Another thing that intrigued me is how Animism is incorporated in Balinese Hinduism. Balinese depiction of Gods, like Ganesha, are quite demonic. The philosophy is that to maintain balance in the world, the godly and demonic energies need to be in harmony. Even in the Barong dance, the story was about the fight between the good and the evil, but in the end, no one wins. As a result, the artifacts that symbolize the animal spirits are not cute or polished as you would find in India, but have a raw and natural feel to them.

The Gunung Kawi temple was a beautiful spiritual experience – the serene settings, the light rain, the peace and quiet and calm just soothed my soul and I had my Eat Pray Love moment 🙂

We spent the following 2 days doing the touristy stuff – saw the Barong dance, spent some time at the Nusa Dua beach, and shopped to our heart’s content at Kuta. We witnessed the brilliant sunset at Uluwatu and ended the day with beautiful music that our hotel owner played on his Gamelan.

The thing that struck me the most about Bali, especially Ubud, is the steep immersion in culture and religion. The Balinese don’t seem to kowtow to tourists. Instead, they mostly just seem to live their lives in the ways of their ancestors, adapting and making money from tourism, but keeping most of their traditions alive.

Another significant thing about Bali is that the Balinese take delighting in the senses to a degree I had never experienced before. Especially in Ubud, the cultural capital in the middle of the country, every meal, restaurant or guest house, no matter how humble, takes pride in its visual appeal. The tropical vegetation of a volcanic island is on display in every street corner and in the way the world famous rice paddies are arranged and cultivated.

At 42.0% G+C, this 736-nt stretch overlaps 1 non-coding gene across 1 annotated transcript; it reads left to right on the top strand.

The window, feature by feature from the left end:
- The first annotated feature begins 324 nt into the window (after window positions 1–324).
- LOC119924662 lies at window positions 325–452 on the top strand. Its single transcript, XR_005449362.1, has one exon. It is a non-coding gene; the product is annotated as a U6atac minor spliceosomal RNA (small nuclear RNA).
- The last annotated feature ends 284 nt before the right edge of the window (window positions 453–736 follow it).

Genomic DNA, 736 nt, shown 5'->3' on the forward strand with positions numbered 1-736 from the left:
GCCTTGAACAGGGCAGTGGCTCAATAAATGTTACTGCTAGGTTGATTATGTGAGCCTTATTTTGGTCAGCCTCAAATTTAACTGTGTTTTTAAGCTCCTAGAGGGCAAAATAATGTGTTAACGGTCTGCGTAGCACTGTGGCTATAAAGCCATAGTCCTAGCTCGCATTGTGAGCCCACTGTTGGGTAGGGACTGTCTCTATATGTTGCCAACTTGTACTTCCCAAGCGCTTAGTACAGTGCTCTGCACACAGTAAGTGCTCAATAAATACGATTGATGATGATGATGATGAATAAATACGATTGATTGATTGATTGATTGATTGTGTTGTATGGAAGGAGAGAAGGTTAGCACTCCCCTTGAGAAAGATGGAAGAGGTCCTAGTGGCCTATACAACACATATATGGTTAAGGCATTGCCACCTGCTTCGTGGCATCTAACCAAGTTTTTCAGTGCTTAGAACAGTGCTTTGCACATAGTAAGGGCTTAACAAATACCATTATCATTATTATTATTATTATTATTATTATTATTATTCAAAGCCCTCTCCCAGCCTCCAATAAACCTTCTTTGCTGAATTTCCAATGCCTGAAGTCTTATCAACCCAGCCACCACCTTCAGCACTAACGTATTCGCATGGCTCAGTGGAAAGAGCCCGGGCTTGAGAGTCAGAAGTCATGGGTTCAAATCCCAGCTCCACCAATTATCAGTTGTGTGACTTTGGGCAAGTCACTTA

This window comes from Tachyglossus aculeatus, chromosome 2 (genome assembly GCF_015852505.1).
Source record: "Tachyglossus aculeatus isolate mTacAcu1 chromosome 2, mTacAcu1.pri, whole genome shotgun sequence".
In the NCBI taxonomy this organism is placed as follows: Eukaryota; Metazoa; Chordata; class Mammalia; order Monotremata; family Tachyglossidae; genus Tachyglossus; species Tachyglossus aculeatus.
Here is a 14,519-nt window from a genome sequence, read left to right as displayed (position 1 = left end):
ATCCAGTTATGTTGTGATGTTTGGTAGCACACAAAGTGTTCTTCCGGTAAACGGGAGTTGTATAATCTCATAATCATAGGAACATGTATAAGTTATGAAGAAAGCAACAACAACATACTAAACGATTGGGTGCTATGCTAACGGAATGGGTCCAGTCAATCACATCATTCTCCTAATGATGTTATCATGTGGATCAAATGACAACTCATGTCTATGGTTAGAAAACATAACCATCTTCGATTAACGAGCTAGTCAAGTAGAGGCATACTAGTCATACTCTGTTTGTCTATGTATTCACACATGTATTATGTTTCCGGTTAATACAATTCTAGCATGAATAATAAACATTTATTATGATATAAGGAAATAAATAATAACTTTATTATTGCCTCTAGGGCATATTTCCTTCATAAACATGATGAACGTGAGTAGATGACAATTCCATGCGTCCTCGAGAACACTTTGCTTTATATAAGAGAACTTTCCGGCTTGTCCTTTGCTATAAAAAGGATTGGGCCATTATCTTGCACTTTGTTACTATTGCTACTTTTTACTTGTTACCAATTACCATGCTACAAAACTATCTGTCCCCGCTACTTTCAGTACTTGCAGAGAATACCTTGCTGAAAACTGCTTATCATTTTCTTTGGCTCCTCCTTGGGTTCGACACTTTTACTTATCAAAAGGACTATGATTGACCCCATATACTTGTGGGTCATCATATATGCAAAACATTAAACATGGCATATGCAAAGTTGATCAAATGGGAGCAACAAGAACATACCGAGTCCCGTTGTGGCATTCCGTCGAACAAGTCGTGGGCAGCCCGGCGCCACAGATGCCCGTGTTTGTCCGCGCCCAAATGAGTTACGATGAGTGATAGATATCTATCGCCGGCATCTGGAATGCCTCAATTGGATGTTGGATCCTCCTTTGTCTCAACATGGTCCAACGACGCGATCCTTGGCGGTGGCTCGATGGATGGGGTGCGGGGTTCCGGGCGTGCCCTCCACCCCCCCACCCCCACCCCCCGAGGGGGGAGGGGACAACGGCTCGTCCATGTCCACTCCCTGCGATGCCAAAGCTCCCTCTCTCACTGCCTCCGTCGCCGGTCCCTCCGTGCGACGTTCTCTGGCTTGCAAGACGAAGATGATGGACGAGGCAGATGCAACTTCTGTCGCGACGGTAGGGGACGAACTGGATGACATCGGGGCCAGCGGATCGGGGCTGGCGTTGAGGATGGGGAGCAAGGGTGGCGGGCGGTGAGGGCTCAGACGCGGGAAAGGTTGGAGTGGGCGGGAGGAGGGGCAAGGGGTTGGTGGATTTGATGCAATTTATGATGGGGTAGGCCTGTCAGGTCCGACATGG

And I am officially in love with the people of Indonesia. I have never met such sweet, ever-smiling, ever-helpful people in my life. They don’t understand English, so communication is a problem, but they put in tremendous efforts to understand what you are saying and then go out of their way to help you. I feel enriched just to have known them for whatever short period of time I did. Meet my favorite people in Indonesia:

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Apart from language, food also poses a major problem for us vegetarians. For Indonesians, food = non-vegetarian food. They are simply unaware of the concept of vegetarian food. You have to explicitly specify no meat, no beef, no chicken, no fish before ordering any dish – and then they give you an incredulous expression as if to say ‘really, you are gonna eat ONLY vegetables?’ And then you hope to God they understood what you told them 🙂 We survived on the Khakra packets we had taken with us and the delicious fruits we bought there. I also lost some weight, so that was an added bonus 🙂

Normally at the end of every trip, I feel a sense of completion and have no plans of returning to the same place. This is the first trip that left me craving for more. This was more of a reconnaissance trip, where I identified what I would love to do in Indonesia and now can’t wait to go back and actually do those things. Hope that day comes some time soon 🙂

P.S. –  Some more clicks here